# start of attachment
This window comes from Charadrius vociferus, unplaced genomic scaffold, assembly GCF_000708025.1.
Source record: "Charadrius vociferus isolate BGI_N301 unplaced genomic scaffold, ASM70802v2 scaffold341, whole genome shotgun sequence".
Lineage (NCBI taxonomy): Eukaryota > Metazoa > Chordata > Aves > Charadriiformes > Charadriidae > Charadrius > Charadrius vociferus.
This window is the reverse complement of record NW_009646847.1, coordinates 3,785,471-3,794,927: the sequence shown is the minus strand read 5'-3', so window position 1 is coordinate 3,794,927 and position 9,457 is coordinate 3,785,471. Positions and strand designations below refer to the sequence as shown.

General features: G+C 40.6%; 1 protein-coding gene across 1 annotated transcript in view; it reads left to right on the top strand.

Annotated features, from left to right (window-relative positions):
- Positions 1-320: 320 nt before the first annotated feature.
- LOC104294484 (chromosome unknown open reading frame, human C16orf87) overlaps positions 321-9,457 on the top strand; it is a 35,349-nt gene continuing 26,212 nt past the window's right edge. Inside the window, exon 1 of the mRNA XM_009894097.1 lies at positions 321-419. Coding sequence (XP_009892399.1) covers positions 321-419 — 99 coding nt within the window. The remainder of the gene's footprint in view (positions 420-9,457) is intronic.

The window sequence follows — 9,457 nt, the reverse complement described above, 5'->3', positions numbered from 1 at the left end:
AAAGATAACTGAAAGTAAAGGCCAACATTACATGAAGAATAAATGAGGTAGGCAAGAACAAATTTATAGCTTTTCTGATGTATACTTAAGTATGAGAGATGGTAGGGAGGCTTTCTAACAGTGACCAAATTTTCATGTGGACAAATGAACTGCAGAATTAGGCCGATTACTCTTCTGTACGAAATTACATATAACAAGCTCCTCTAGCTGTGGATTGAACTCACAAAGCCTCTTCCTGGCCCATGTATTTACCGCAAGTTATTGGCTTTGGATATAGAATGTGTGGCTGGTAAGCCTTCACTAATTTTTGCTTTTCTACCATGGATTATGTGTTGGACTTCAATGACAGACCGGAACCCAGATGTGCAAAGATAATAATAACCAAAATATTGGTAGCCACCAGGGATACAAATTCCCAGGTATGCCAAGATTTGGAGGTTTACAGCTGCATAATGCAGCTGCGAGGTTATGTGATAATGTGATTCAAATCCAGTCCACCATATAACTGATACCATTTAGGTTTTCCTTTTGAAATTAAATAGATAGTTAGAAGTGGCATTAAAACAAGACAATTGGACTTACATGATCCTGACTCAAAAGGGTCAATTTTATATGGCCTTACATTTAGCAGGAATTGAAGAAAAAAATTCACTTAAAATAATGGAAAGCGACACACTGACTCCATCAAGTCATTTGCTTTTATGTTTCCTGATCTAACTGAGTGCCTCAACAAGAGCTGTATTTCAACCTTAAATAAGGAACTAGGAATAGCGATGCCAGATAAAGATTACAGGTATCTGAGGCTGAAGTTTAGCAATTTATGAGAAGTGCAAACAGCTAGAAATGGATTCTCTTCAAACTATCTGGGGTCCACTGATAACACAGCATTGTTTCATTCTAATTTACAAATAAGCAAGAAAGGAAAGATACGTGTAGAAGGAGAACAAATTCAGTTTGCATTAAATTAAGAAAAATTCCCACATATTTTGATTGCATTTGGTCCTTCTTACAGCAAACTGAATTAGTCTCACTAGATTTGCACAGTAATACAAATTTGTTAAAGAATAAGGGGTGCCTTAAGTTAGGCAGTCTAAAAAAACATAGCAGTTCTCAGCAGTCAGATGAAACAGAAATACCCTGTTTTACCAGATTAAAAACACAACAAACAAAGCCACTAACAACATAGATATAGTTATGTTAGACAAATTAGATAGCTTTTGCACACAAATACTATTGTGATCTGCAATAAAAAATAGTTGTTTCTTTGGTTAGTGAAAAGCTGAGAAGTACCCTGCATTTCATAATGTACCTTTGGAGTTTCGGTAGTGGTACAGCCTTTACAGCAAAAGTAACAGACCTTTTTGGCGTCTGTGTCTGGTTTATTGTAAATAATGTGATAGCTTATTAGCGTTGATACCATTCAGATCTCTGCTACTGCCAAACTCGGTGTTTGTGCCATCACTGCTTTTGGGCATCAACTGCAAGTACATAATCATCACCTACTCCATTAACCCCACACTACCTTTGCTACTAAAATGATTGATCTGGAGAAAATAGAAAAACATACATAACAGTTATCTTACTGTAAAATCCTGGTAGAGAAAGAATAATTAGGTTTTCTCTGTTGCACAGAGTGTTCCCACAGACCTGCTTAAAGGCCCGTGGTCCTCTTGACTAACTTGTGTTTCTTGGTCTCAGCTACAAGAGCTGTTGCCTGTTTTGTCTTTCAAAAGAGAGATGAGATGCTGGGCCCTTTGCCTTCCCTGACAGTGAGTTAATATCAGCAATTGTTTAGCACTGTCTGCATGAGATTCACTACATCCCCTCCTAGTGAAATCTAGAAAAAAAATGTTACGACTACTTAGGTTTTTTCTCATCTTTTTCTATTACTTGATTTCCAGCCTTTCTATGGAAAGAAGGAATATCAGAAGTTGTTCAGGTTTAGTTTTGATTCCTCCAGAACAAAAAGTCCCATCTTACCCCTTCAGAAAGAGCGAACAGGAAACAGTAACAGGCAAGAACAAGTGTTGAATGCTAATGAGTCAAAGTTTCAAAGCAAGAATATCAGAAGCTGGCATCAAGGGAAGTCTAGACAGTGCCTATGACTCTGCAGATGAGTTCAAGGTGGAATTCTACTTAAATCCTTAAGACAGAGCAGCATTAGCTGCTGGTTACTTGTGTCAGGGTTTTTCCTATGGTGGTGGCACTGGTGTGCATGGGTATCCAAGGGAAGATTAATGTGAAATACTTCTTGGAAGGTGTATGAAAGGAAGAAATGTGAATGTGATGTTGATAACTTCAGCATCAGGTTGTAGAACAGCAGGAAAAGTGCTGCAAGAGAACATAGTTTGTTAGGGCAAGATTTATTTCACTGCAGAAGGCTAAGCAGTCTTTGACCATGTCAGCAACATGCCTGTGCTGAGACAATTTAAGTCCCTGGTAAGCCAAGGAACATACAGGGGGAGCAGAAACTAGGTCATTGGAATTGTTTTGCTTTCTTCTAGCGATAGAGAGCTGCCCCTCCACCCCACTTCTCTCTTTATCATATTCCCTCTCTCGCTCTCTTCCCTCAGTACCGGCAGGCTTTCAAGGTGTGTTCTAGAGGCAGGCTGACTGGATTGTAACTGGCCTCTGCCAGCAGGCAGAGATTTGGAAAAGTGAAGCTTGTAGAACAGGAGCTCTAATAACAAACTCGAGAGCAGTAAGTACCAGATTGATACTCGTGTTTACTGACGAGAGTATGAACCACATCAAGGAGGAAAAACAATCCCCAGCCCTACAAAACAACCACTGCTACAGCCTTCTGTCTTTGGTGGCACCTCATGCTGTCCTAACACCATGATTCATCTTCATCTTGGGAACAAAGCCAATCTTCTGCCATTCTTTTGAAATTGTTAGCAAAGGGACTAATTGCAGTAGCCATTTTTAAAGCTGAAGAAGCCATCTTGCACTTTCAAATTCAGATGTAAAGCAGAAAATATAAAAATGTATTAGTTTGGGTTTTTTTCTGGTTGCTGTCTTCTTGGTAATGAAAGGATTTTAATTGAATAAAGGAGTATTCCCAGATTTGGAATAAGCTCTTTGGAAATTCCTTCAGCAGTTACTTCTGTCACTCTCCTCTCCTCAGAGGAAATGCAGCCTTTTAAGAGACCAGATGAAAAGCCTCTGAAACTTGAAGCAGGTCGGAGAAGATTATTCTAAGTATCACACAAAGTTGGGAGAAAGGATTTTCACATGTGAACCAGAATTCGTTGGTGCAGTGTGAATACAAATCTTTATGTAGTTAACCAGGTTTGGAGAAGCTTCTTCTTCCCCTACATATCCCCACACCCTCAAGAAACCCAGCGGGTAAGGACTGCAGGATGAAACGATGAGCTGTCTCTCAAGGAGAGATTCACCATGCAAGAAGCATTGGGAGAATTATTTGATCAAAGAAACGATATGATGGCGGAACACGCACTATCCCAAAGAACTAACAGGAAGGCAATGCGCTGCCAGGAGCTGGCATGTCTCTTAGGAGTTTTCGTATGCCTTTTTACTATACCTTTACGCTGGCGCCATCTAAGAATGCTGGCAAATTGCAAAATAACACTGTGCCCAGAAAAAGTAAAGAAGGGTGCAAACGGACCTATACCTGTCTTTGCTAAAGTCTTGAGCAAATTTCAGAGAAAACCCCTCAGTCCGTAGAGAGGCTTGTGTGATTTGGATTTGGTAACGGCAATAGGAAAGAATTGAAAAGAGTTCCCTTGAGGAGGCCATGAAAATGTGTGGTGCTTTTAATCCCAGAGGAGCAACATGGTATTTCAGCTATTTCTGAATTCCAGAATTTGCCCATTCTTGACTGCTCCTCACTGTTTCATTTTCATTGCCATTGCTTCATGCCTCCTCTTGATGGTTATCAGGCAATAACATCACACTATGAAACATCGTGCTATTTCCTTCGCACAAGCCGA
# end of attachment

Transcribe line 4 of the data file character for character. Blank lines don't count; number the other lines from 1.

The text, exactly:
This window is the reverse complement of record NW_009646847.1, coordinates 3,785,471-3,794,927: the sequence shown is the minus strand read 5'-3', so window position 1 is coordinate 3,794,927 and position 9,457 is coordinate 3,785,471. Positions and strand designations below refer to the sequence as shown.